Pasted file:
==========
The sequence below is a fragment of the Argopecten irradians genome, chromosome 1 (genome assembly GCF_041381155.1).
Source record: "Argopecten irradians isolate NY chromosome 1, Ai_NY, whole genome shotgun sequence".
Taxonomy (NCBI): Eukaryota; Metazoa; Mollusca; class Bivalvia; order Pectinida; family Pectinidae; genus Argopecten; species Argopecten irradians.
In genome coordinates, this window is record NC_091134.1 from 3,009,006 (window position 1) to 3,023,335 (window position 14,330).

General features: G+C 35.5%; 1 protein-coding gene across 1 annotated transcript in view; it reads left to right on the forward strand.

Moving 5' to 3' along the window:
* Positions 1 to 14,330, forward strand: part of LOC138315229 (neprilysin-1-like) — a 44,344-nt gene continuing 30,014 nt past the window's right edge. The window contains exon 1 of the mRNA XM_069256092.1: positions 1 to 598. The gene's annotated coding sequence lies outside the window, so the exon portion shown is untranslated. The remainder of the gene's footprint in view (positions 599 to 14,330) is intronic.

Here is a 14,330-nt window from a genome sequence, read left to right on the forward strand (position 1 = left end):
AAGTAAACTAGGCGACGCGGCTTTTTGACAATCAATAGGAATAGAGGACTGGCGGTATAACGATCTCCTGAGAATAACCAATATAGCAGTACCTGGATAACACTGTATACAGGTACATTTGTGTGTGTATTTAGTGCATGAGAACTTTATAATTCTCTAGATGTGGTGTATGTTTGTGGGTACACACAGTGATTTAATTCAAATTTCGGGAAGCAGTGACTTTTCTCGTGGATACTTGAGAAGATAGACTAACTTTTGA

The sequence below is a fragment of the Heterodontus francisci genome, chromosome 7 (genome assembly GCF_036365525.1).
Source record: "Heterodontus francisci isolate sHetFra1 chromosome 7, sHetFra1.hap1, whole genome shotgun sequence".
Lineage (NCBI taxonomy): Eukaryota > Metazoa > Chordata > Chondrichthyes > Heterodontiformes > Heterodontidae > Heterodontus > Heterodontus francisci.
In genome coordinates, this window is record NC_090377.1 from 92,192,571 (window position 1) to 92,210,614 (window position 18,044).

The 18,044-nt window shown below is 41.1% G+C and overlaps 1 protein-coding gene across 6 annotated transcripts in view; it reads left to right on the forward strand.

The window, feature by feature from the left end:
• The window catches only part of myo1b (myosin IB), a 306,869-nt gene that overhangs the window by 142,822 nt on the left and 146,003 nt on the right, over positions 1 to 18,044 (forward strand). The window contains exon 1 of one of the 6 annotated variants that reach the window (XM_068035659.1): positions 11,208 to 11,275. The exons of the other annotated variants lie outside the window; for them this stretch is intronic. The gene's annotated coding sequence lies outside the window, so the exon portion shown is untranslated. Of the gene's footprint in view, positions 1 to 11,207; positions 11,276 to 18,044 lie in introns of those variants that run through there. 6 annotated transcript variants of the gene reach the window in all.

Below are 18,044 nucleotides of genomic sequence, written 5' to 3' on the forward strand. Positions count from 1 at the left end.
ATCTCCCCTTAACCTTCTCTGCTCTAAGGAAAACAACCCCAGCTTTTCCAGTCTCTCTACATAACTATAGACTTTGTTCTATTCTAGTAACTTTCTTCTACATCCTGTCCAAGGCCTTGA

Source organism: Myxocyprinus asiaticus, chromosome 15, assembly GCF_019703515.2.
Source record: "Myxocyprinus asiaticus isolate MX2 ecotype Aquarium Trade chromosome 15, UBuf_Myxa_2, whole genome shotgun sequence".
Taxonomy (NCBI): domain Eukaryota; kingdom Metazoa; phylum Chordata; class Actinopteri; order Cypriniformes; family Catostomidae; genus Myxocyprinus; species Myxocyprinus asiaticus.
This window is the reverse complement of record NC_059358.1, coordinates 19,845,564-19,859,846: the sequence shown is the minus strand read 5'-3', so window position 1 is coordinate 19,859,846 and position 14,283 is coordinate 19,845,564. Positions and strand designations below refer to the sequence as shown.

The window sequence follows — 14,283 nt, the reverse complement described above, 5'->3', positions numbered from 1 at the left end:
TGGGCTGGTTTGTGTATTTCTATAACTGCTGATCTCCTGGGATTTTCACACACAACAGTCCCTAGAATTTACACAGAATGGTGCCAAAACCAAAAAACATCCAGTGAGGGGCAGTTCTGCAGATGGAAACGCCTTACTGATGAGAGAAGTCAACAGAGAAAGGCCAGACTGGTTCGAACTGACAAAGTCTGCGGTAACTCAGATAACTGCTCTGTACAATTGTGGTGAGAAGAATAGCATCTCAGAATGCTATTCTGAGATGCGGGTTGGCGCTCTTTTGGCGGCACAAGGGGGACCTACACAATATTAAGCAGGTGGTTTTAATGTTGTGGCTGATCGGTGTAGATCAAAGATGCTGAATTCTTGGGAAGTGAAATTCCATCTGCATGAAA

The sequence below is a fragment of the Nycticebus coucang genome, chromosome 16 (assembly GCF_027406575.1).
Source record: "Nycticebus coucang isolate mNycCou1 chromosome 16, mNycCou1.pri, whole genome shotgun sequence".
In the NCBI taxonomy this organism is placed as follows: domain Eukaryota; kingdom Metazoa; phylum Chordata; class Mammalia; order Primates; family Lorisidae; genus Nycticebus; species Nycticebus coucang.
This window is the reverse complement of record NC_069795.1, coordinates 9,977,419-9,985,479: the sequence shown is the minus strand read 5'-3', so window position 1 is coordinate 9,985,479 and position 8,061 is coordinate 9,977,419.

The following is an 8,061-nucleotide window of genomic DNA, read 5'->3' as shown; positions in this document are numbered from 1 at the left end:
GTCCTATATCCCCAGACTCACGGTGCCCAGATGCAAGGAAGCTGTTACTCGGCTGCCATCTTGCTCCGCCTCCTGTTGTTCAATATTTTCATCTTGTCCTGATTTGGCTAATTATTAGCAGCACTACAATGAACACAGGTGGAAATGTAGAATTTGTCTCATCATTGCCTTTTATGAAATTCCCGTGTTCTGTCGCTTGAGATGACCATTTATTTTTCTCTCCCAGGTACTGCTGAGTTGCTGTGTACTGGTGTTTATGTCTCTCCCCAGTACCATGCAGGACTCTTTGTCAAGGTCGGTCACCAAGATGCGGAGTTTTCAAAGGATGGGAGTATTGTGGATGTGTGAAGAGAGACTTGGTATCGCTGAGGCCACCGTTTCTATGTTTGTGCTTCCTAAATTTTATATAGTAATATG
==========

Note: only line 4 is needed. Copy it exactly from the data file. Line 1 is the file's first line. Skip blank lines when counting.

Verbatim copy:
In genome coordinates, this window is record NC_091134.1 from 3,009,006 (window position 1) to 3,023,335 (window position 14,330).